Many people with a mental health problem have poor body image, that is, they’re unhappy with their shape, size, level of fitness, or hair.
But why is body image so important?
It goes back to our innate human needs, and our innate resources.
Our key emotional needs relate to our need to connect with others, with the community in which we live or work, and with one intimate relationship with a person who is accepting of us, for all our strengths and weaknesses.
Our emotional needs derive from a time when we would have belonged to a group, necessary for our survival, where we would have shared responsibility for meeting our physical needs, such as eating, keeping safe, and reproduction. Nowadays, whilst we still need to belong, we yearn to ‘fit in’ and be accepted by like-minded people for social purposes.
In order to feel socially accepted, as humans, we unconsciously match our behaviours to others who we are physically similar to and those who we aspire to look like and be like.
To attract people to us, it’s important for us to feel that we look alright, and the marker for that is often told or shown to us through the media – bright white teeth, the perfect body, beautiful hair, stunning clothes.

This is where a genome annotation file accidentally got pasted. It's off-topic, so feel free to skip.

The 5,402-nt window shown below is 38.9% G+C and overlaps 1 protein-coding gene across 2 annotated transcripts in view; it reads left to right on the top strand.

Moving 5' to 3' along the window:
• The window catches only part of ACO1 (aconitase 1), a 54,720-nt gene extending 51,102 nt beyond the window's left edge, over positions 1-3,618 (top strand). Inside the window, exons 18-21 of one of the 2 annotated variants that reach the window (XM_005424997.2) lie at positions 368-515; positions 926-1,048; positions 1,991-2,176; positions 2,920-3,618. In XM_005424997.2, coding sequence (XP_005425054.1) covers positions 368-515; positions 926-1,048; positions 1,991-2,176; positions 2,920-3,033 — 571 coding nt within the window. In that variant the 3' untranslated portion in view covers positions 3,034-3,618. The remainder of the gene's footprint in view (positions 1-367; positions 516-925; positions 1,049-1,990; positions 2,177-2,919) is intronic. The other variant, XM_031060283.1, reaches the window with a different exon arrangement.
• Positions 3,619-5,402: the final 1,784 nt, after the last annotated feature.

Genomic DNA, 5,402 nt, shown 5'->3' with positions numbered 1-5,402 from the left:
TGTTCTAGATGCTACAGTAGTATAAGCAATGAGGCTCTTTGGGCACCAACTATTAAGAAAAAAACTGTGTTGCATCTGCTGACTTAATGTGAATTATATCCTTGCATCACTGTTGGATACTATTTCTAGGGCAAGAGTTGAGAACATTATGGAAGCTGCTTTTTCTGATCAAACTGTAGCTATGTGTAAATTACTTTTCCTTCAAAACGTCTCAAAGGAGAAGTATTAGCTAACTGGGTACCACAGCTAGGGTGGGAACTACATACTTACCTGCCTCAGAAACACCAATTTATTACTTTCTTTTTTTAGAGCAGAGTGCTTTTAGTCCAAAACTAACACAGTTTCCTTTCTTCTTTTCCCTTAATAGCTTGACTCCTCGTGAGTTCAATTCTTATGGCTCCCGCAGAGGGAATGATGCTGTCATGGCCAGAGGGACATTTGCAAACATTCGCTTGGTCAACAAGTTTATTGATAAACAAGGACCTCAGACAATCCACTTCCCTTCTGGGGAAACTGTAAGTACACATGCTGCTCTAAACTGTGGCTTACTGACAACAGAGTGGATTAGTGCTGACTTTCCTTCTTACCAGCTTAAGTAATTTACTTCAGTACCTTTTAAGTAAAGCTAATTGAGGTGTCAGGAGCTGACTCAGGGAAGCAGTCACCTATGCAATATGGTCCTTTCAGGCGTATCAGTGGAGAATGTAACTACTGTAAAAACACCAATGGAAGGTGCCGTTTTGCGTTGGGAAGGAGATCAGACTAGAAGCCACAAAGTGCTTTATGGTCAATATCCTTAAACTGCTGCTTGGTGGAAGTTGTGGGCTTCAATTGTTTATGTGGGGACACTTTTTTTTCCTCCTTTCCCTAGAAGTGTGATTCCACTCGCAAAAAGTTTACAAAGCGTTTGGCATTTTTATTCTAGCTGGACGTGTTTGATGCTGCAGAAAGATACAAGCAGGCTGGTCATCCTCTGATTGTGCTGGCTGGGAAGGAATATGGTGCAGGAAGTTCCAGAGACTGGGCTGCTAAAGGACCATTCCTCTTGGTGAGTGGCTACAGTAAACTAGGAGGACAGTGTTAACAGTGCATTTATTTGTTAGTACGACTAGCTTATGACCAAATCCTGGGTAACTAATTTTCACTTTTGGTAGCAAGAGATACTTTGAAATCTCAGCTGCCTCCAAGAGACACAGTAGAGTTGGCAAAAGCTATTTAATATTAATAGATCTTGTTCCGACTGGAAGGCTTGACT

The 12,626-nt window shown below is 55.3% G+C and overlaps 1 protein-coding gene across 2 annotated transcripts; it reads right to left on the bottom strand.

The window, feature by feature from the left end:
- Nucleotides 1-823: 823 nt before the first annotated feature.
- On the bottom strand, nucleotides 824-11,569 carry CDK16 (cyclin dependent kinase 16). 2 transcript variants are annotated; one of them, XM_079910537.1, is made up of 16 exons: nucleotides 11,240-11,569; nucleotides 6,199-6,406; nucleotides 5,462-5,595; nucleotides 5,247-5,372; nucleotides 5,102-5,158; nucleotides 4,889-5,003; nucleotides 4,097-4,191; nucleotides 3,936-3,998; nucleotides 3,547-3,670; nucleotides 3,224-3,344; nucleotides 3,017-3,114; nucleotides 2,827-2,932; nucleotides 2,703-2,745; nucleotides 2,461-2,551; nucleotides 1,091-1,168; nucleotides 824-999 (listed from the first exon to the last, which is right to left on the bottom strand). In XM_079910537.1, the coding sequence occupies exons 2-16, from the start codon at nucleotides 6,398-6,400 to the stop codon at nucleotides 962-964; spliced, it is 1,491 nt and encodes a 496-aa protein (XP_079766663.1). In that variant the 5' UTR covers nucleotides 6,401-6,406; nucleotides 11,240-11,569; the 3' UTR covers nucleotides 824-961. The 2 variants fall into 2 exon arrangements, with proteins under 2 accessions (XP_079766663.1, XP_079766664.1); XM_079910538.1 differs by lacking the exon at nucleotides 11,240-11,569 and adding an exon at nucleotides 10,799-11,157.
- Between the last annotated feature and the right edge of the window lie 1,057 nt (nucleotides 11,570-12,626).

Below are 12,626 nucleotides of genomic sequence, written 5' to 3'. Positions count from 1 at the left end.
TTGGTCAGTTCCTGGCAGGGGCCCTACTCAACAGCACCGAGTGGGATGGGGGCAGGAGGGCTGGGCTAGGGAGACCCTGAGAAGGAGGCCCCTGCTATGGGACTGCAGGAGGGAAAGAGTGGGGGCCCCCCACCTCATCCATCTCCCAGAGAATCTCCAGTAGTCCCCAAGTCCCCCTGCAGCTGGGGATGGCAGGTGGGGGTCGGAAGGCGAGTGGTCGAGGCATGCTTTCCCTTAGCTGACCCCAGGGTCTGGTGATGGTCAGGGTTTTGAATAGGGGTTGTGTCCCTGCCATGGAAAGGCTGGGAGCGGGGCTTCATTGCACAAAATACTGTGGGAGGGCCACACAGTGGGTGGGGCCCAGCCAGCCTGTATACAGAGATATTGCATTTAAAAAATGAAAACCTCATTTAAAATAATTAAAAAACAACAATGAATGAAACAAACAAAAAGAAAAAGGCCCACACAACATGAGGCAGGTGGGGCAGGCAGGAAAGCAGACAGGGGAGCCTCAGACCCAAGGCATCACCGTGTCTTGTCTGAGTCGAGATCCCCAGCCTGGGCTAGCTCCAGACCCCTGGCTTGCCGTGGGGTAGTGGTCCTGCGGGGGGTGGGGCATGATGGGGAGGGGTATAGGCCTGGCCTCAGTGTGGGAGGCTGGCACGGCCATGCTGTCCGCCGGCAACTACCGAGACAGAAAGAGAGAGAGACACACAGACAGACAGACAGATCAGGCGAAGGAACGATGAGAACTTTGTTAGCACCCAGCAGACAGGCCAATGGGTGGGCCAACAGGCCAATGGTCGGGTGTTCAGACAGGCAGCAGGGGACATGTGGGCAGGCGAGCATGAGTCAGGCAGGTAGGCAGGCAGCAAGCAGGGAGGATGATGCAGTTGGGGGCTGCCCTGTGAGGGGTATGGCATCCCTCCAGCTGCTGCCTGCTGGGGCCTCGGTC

Perfection is hard to achieve
As perfection is hard to achieve, is it any wonder that many of us have a poor body image, don’t feel comfortable in our own bodies and skin.
TV shows that focus on attracting partners, concentrate more on what someone looks like rather than personality, as do many online dating sites.
The pressure to conform so as to be liked by a group, can lead to misery and a mental health problem and young people are a particular vulnerable group, when it is a key time in their development to be liked and accepted by others for how they look.
Professional help is available
Samaritans 116 123
NHS Emergency Services 999
Health and Care Professions Council (HCPC) 0300 500 6184
British Association for Counselling and Psychotherapy (BACP) 01455 883300
Mind 0300 123 3393
Young Minds 0808 802 5544